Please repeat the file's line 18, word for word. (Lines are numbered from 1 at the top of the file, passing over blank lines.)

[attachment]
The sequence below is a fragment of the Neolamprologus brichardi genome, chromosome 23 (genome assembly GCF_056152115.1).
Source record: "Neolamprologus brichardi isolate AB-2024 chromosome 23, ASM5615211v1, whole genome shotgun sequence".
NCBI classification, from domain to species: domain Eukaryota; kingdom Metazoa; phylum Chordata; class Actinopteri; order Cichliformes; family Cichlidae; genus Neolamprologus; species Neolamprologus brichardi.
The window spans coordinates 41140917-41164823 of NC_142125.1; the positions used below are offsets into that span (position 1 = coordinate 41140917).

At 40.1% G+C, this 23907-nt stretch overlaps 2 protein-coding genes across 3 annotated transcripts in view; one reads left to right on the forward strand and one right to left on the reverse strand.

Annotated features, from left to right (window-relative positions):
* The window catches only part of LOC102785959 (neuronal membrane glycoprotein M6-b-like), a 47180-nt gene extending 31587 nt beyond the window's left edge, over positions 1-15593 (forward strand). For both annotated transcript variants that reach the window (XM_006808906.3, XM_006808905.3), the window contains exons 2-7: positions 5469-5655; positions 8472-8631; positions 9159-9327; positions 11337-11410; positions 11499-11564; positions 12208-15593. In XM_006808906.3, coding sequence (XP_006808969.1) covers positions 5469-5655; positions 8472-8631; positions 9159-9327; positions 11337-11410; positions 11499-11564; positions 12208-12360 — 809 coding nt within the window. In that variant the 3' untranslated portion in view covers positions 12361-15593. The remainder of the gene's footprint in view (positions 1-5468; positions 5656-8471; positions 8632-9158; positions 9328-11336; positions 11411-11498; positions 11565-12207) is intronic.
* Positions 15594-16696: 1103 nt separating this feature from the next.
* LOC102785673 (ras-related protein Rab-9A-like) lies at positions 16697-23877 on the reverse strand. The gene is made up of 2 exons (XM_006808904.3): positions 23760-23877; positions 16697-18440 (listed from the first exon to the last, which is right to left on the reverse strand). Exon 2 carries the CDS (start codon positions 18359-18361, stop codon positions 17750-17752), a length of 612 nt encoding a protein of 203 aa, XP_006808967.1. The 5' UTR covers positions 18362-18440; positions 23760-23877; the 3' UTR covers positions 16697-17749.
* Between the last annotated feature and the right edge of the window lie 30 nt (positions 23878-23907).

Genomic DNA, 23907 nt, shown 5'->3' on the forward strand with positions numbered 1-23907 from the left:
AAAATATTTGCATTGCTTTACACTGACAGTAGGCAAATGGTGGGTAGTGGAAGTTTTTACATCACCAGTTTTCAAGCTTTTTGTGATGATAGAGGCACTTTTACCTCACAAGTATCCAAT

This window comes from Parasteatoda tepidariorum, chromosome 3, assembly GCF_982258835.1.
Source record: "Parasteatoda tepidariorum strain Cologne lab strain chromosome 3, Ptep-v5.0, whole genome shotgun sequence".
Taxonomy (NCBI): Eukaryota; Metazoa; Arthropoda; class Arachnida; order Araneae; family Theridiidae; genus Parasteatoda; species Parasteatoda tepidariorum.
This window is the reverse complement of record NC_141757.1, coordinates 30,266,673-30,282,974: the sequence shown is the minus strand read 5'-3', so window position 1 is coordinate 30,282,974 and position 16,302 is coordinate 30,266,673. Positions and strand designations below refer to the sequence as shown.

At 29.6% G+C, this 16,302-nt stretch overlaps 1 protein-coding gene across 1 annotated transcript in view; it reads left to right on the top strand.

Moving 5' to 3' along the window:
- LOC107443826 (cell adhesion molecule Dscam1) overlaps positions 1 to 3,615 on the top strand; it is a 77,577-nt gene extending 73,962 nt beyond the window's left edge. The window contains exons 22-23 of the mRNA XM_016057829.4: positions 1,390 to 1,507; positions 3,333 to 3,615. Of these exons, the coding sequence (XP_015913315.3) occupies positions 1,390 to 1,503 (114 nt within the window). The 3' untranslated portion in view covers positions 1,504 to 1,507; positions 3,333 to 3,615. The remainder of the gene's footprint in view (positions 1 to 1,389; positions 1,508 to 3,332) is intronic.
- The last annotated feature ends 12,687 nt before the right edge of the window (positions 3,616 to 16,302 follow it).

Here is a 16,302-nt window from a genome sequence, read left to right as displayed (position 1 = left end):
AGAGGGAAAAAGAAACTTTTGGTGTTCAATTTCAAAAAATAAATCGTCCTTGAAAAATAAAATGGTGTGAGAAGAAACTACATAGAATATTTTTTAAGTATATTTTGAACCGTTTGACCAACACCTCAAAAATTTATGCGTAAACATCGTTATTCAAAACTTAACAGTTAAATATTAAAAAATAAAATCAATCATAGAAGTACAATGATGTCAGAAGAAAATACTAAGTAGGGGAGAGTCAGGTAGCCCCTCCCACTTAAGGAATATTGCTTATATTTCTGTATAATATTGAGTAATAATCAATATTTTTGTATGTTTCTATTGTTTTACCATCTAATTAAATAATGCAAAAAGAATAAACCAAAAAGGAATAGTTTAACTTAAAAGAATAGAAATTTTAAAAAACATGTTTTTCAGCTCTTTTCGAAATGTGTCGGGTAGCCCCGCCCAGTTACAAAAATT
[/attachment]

Moving 5' to 3' along the window: